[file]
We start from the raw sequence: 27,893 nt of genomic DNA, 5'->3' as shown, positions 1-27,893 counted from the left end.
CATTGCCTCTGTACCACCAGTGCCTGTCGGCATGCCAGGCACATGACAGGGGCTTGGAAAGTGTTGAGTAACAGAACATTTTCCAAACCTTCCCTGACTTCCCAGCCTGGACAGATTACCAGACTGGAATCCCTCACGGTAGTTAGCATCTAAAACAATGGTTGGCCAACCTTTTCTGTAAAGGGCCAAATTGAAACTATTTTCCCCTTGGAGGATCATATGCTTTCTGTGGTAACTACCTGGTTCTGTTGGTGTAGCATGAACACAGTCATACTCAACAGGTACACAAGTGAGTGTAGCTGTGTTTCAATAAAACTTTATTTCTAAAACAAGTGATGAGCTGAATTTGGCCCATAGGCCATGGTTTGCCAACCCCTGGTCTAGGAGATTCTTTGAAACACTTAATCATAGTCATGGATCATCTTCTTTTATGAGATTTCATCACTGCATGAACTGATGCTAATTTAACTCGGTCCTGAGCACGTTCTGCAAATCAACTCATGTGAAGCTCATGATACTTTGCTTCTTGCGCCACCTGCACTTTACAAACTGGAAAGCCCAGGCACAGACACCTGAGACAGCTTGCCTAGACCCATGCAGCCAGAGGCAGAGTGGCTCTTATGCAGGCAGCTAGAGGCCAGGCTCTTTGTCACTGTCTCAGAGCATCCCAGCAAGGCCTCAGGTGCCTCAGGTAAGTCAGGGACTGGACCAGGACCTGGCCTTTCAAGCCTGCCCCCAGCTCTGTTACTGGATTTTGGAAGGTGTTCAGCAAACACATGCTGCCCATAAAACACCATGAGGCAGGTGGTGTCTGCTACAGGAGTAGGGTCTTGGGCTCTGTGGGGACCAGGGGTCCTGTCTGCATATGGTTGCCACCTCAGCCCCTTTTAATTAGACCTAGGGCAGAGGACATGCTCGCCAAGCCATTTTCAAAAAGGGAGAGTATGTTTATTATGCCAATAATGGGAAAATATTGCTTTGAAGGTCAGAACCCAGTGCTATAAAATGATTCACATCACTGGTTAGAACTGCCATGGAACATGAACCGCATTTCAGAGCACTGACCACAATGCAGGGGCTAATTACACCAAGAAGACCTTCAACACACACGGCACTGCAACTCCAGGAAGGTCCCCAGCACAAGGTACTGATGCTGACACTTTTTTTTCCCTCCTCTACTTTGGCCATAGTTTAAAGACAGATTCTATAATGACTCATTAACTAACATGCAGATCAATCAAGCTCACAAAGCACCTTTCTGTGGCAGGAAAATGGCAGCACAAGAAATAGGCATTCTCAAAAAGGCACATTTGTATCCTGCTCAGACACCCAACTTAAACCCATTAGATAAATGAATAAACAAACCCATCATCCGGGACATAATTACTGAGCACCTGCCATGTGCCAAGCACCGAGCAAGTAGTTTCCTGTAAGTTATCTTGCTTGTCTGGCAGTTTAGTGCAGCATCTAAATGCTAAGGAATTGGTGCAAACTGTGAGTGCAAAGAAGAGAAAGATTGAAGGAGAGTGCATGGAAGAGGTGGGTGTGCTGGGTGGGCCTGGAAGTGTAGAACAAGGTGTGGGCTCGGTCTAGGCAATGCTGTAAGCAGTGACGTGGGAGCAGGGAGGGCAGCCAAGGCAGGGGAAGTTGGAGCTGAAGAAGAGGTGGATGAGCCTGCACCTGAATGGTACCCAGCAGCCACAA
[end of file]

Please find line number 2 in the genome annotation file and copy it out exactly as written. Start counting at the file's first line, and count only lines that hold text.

CATTGCCTCTGTACCACCAGTGCCTGTCGGCATGCCAGGCACATGACAGGGGCTTGGAAAGTGTTGAGTAACAGAACATTTTCCAAACCTTCCCTGACTTCCCAGCCTGGACAGATTACCAGACTGGAATCCCTCACGGTAGTTAGCATCTAAAACAATGGTTGGCCAACCTTTTCTGTAAAGGGCCAAATTGAAACTATTTTCCCCTTGGAGGATCATATGCTTTCTGTGGTAACTACCTGGTTCTGTTGGTGTAGCATGAACACAGTCATACTCAACAGGTACACAAGTGAGTGTAGCTGTGTTTCAATAAAACTTTATTTCTAAAACAAGTGATGAGCTGAATTTGGCCCATAGGCCATGGTTTGCCAACCCCTGGTCTAGGAGATTCTTTGAAACACTTAATCATAGTCATGGATCATCTTCTTTTATGAGATTTCATCACTGCATGAACTGATGCTAATTTAACTCGGTCCTGAGCACGTTCTGCAAATCAACTCATGTGAAGCTCATGATACTTTGCTTCTTGCGCCACCTGCACTTTACAAACTGGAAAGCCCAGGCACAGACACCTGAGACAGCTTGCCTAGACCCATGCAGCCAGAGGCAGAGTGGCTCTTATGCAGGCAGCTAGAGGCCAGGCTCTTTGTCACTGTCTCAGAGCATCCCAGCAAGGCCTCAGGTGCCTCAGGTAAGTCAGGGACTGGACCAGGACCTGGCCTTTCAAGCCTGCCCCCAGCTCTGTTACTGGATTTTGGAAGGTGTTCAGCAAACACATGCTGCCCATAAAACACCATGAGGCAGGTGGTGTCTGCTACAGGAGTAGGGTCTTGGGCTCTGTGGGGACCAGGGGTCCTGTCTGCATATGGTTGCCACCTCAGCCCCTTTTAATTAGACCTAGGGCAGAGGACATGCTCGCCAAGCCATTTTCAAAAAGGGAGAGTATGTTTATTATGCCAATAATGGGAAAATATTGCTTTGAAGGTCAGAACCCAGTGCTATAAAATGATTCACATCACTGGTTAGAACTGCCATGGAACATGAACCGCATTTCAGAGCACTGACCACAATGCAGGGGCTAATTACACCAAGAAGACCTTCAACACACACGGCACTGCAACTCCAGGAAGGTCCCCAGCACAAGGTACTGATGCTGACACTTTTTTTTCCCTCCTCTACTTTGGCCATAGTTTAAAGACAGATTCTATAATGACTCATTAACTAACATGCAGATCAATCAAGCTCACAAAGCACCTTTCTGTGGCAGGAAAATGGCAGCACAAGAAATAGGCATTCTCAAAAAGGCACATTTGTATCCTGCTCAGACACCCAACTTAAACCCATTAGATAAATGAATAAACAAACCCATCATCCGGGACATAATTACTGAGCACCTGCCATGTGCCAAGCACCGAGCAAGTAGTTTCCTGTAAGTTATCTTGCTTGTCTGGCAGTTTAGTGCAGCATCTAAATGCTAAGGAATTGGTGCAAACTGTGAGTGCAAAGAAGAGAAAGATTGAAGGAGAGTGCATGGAAGAGGTGGGTGTGCTGGGTGGGCCTGGAAGTGTAGAACAAGGTGTGGGCTCGGTCTAGGCAATGCTGTAAGCAGTGACGTGGGAGCAGGGAGGGCAGCCAAGGCAGGGGAAGTTGGAGCTGAAGAAGAGGTGGATGAGCCTGCACCTGAATGGTACCCAGCAGCCACAA